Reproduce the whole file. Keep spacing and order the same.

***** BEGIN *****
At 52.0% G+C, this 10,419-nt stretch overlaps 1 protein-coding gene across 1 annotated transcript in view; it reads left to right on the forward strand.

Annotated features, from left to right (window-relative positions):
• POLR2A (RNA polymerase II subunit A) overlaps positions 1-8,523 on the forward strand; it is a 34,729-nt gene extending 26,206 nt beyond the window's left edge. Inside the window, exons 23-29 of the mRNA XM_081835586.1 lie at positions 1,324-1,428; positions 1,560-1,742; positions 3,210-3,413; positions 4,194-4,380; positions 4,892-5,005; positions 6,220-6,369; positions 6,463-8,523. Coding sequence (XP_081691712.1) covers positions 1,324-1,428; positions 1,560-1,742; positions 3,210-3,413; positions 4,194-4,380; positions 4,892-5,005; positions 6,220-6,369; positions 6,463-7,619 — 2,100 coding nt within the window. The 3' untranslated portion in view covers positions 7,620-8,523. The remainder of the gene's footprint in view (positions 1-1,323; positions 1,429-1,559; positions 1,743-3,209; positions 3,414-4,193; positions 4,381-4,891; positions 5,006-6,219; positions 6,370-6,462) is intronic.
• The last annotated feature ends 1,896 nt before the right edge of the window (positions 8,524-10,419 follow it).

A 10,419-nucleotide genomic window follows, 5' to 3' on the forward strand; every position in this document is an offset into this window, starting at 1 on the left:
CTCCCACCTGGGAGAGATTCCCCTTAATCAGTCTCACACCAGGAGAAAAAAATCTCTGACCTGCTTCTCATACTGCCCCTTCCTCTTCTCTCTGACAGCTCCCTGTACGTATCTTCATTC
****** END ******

At 52.0% G+C, this 10,419-nt stretch overlaps 1 protein-coding gene across 1 annotated transcript in view; it reads left to right on the forward strand.

Annotated features, from left to right (window-relative positions):
• POLR2A (RNA polymerase II subunit A) overlaps positions 1-8,523 on the forward strand; it is a 34,729-nt gene extending 26,206 nt beyond the window's left edge. Inside the window, exons 23-29 of the mRNA XM_081835586.1 lie at positions 1,324-1,428; positions 1,560-1,742; positions 3,210-3,413; positions 4,194-4,380; positions 4,892-5,005; positions 6,220-6,369; positions 6,463-8,523. Coding sequence (XP_081691712.1) covers positions 1,324-1,428; positions 1,560-1,742; positions 3,210-3,413; positions 4,194-4,380; positions 4,892-5,005; positions 6,220-6,369; positions 6,463-7,619 — 2,100 coding nt within the window. The 3' untranslated portion in view covers positions 7,620-8,523. The remainder of the gene's footprint in view (positions 1-1,323; positions 1,429-1,559; positions 1,743-3,209; positions 3,414-4,193; positions 4,381-4,891; positions 5,006-6,219; positions 6,370-6,462) is intronic.
• The last annotated feature ends 1,896 nt before the right edge of the window (positions 8,524-10,419 follow it).

A 10,419-nucleotide genomic window follows, 5' to 3' on the forward strand; every position in this document is an offset into this window, starting at 1 on the left:
CTCCCACCTGGGAGAGATTCCCCTTAATCAGTCTCACACCAGGAGAAAAAAATCTCTGACCTGCTTCTCATACTGCCCCTTCCTCTTCTCTCTGACAGCTCCCTGTACGTATCTTCATTC